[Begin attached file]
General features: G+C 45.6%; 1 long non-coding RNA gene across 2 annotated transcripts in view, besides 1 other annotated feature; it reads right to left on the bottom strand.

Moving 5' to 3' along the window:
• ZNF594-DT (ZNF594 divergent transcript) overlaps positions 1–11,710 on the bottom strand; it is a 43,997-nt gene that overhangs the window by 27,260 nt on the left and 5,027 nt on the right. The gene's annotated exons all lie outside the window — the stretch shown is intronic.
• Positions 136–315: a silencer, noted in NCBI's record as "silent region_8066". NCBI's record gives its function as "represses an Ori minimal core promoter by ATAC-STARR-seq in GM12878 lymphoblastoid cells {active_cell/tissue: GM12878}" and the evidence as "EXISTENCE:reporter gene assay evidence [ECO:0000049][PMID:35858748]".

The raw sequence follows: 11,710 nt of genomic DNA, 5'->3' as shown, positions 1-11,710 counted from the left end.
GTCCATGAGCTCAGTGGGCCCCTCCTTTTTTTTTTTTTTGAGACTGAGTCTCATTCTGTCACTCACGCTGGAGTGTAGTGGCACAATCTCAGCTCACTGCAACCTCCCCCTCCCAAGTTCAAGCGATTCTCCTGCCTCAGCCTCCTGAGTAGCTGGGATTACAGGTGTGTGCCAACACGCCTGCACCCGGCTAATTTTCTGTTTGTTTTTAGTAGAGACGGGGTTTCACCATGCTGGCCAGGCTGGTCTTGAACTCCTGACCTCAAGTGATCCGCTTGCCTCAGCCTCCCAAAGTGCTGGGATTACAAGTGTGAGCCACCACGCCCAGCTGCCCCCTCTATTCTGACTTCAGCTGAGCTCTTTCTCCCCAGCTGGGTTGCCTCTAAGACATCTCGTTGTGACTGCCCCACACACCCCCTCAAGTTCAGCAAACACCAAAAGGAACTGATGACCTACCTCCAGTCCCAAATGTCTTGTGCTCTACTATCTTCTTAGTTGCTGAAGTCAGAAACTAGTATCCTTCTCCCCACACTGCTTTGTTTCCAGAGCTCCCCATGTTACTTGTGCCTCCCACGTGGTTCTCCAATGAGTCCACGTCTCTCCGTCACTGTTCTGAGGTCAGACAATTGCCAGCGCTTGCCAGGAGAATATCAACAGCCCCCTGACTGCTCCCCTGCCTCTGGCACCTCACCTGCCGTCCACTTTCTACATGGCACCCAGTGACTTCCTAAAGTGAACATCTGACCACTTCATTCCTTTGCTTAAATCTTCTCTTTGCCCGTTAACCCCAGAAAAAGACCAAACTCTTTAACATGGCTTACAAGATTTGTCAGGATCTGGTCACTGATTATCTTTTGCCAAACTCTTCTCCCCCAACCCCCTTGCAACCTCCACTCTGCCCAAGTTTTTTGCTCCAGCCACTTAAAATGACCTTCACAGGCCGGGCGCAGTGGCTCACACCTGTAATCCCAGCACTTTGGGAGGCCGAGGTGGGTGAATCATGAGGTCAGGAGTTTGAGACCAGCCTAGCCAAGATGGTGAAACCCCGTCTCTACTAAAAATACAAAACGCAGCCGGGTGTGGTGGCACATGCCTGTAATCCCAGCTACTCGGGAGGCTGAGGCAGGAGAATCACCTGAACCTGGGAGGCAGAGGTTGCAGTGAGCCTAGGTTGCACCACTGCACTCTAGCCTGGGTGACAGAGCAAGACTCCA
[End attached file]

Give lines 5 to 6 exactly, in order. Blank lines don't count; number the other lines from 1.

The raw sequence follows: 11,710 nt of genomic DNA, 5'->3' as shown, positions 1-11,710 counted from the left end.
GTCCATGAGCTCAGTGGGCCCCTCCTTTTTTTTTTTTTTGAGACTGAGTCTCATTCTGTCACTCACGCTGGAGTGTAGTGGCACAATCTCAGCTCACTGCAACCTCCCCCTCCCAAGTTCAAGCGATTCTCCTGCCTCAGCCTCCTGAGTAGCTGGGATTACAGGTGTGTGCCAACACGCCTGCACCCGGCTAATTTTCTGTTTGTTTTTAGTAGAGACGGGGTTTCACCATGCTGGCCAGGCTGGTCTTGAACTCCTGACCTCAAGTGATCCGCTTGCCTCAGCCTCCCAAAGTGCTGGGATTACAAGTGTGAGCCACCACGCCCAGCTGCCCCCTCTATTCTGACTTCAGCTGAGCTCTTTCTCCCCAGCTGGGTTGCCTCTAAGACATCTCGTTGTGACTGCCCCACACACCCCCTCAAGTTCAGCAAACACCAAAAGGAACTGATGACCTACCTCCAGTCCCAAATGTCTTGTGCTCTACTATCTTCTTAGTTGCTGAAGTCAGAAACTAGTATCCTTCTCCCCACACTGCTTTGTTTCCAGAGCTCCCCATGTTACTTGTGCCTCCCACGTGGTTCTCCAATGAGTCCACGTCTCTCCGTCACTGTTCTGAGGTCAGACAATTGCCAGCGCTTGCCAGGAGAATATCAACAGCCCCCTGACTGCTCCCCTGCCTCTGGCACCTCACCTGCCGTCCACTTTCTACATGGCACCCAGTGACTTCCTAAAGTGAACATCTGACCACTTCATTCCTTTGCTTAAATCTTCTCTTTGCCCGTTAACCCCAGAAAAAGACCAAACTCTTTAACATGGCTTACAAGATTTGTCAGGATCTGGTCACTGATTATCTTTTGCCAAACTCTTCTCCCCCAACCCCCTTGCAACCTCCACTCTGCCCAAGTTTTTTGCTCCAGCCACTTAAAATGACCTTCACAGGCCGGGCGCAGTGGCTCACACCTGTAATCCCAGCACTTTGGGAGGCCGAGGTGGGTGAATCATGAGGTCAGGAGTTTGAGACCAGCCTAGCCAAGATGGTGAAACCCCGTCTCTACTAAAAATACAAAACGCAGCCGGGTGTGGTGGCACATGCCTGTAATCCCAGCTACTCGGGAGGCTGAGGCAGGAGAATCACCTGAACCTGGGAGGCAGAGGTTGCAGTGAGCCTAGGTTGCACCACTGCACTCTAGCCTGGGTGACAGAGCAAGACTCCA